Windmills on Market

Doing more meaningful community engagement on walkability and transportation

Walk SF's Cathy DeLuca (reaching) and others at Place It. Photo: James Rojas
Walk SF's Cathy DeLuca (reaching) and others at Place It. Photo: James Rojas

Recently Place It, a design-and-participation-based urban planning group, held a training at Walk SF’s offices on how to conduct more meaningful and interactive outreach for pedestrian and transportation projects in the Bay Area. Participants included staff from Walk SF, the San Francisco Municipal Transportation Agency community engagement team, SF Sunday Streets, and Safe Routes to School.

The outcomes of the workshop revealed that it is time we rethought how we conduct transportation and planning outreach.

Conventional transportation and urban planning outreach follow one of two paths: 1) A project–with rough parameters already decided–is presented to the public; or, less common but not unheard of, 2) The public is simply asked what pedestrian and transportation improvements they want, and/or what gripes they have about a street. In the first case, the rules of the game have already been written, thereby leading to public resentment; in the second, the format invites the typical requests for more parking, more lanes, and, in the case of transit, faster service.

Given that these outcomes are limited, Place It seeks to completely rethink the engagement process, starting with not simply what questions to ask but also what media to use. In the training and workshop at Walk SF, participants explored mobility, transportation, and walkability through their core memories, values, and aspirations.

To do this, we used the medium of model-building with found objects. And rather than start with a specific transportation or pedestrian-improvement project in mind, we began by exploring people’s memories of movement and mobility.

For participants Cathy and Jean-Paul, mobility was about the journey and destination. Cathy’s memory was of riding the train from suburban Delaware to Wanamaker’s Department Store in Philadelphia to see a Christmas tree. Jean-Paul’s memory was of taking the bus to BART from San Bruno with his mother to get to the Goodwill on Van Ness and Mission.

For Lulu and Adrienne, their memories of mobility were about decision-making. Lulu’s memory was of walking to school by herself in the Philippines, where she had to decide whether to walk a route that took her past a scary dog and an ice cream stand–or she could walk a safer way but with no ice cream. Adrienne’s memory was of deciding whether to walk to downtown San Rafael on a long route with greenery or a quicker but less scenic route. Other participants built memories of walking around the block on their own, pulling siblings along in a Radio Flyer wagon and learning to ride a bike.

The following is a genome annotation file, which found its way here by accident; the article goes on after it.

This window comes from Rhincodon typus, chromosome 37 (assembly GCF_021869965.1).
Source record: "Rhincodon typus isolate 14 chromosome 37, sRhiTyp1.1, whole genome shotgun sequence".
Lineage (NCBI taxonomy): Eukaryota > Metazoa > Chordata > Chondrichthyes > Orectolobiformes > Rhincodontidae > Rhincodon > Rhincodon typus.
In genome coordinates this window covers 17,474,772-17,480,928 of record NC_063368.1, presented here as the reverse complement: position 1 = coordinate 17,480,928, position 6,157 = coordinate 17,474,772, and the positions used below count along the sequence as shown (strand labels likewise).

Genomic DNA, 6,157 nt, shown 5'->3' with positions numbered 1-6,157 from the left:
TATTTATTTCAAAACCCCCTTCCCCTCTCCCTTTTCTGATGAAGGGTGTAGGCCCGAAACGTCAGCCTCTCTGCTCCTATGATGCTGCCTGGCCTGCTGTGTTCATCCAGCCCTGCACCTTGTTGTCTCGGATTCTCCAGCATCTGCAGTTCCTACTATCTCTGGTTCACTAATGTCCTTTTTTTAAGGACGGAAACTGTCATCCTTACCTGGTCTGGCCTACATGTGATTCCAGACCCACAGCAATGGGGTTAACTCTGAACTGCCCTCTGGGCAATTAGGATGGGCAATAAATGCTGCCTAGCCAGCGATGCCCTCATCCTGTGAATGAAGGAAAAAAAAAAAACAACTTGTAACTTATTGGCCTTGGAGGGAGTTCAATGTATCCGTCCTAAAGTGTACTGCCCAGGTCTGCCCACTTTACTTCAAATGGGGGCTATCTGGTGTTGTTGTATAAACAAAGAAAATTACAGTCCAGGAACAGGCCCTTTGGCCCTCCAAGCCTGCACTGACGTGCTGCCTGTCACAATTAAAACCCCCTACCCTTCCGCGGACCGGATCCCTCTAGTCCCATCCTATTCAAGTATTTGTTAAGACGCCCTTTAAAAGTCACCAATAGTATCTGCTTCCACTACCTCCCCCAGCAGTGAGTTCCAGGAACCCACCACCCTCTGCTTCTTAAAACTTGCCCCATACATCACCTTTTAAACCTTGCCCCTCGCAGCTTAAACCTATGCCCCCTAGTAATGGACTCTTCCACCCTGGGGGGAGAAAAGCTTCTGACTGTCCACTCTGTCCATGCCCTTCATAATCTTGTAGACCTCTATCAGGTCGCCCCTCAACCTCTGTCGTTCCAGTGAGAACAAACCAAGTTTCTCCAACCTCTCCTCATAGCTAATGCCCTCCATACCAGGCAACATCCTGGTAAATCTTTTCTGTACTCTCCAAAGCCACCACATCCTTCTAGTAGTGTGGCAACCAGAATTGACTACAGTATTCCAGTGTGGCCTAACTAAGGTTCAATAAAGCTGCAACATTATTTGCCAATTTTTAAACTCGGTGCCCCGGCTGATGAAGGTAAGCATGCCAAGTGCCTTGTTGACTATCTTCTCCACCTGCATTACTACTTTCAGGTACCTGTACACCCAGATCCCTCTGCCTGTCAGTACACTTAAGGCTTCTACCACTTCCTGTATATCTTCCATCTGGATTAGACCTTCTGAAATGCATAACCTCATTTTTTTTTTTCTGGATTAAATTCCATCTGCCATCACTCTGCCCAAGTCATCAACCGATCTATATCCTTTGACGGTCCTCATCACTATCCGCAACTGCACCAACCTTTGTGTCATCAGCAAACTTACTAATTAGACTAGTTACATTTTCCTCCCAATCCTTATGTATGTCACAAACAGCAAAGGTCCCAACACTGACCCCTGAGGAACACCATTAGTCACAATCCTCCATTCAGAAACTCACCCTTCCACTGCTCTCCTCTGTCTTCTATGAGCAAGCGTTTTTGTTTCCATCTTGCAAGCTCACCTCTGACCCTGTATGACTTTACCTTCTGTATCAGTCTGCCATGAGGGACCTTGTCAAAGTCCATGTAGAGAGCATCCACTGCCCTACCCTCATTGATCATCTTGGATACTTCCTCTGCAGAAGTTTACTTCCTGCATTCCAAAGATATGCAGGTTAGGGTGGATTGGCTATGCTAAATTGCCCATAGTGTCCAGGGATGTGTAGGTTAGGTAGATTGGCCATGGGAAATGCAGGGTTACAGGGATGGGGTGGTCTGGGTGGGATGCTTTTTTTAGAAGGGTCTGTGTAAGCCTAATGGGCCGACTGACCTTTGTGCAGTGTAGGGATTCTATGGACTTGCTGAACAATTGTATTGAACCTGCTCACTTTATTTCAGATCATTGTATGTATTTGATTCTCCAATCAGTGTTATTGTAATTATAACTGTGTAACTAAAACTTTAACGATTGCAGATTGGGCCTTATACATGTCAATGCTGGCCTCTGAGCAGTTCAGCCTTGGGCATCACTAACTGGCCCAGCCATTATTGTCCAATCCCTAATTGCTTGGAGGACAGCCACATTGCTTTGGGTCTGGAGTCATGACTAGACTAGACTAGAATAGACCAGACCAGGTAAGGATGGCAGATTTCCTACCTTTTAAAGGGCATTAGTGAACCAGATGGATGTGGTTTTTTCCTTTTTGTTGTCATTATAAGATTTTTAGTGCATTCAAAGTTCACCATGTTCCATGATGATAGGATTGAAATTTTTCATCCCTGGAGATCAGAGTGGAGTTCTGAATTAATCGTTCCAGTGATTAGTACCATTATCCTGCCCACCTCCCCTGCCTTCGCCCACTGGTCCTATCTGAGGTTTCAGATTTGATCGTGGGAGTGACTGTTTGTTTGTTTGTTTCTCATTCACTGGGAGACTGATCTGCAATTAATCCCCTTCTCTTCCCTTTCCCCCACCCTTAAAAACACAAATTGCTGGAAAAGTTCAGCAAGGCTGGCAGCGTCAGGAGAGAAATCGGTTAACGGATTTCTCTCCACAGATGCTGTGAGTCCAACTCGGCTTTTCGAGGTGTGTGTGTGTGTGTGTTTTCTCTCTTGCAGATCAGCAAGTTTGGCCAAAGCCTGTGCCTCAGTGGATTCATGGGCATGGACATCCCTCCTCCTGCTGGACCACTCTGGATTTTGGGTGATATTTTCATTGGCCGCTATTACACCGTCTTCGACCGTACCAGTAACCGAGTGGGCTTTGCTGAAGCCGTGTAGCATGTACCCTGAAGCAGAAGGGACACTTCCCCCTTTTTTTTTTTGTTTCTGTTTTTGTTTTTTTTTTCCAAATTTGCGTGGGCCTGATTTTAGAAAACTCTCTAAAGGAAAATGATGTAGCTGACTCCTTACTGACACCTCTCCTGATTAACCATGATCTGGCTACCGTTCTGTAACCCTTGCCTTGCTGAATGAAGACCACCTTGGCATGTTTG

At no point did participants reflect on freeways, parking lots, or car rides–what we think of as central to everyday American mobility experiences.

It could be argued that, well, that’s just kids’ stuff, and when we grow up we no longer value the kinds of things that once allowed for discovery, camaraderie, and comfort. Instead, we gravitate toward the infrastructure we have and supposedly need, such as parking lots. Yet in our outreach work, we always bring participants to the present and have them build what they want to see in their surroundings today; not once has a participant built a parking lot, a long commute, a freeway, a shopping mall, or an autonomous vehicle.

Instead, people build spaces and places and modes of transportation that allow them to feel a sense of belonging and safety, wonder and discovery, and that allow for maximum time spent with family and friends. What they build bears little resemblance to the transportation infrastructure we have been given in this country.

When they moved on to what they’d like to do with today’s streets, Lulu, Cathy and Natasha chose to redesign the intersection of Van Ness and Market so that it was not simply safer for pedestrians but also included nature, public spaces, restrooms, outside meeting spaces, and, yes, windmills. Given the wind-tunnel-like nature of that part of San Francisco, they thought, why not add windmills to the tops of the new buildings slated for the intersection? This multi-pronged-solution stands in stark contrast to so many of our American streets and transportation systems in which engineers have chosen to solve only one problem: how to move more cars.

Through our work we have seen first hand that fundamentally people value belonging to a place and connecting with the world and people around them. We need to adjust how we do community engagement so that these values are reflected in our infrastructure.

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James Rojas is an urban planner, community outreach specialist, and artist with Place It

John Kamp is a landscape and urban designer and facilitator with Place It and his own design practice, Prairieform.

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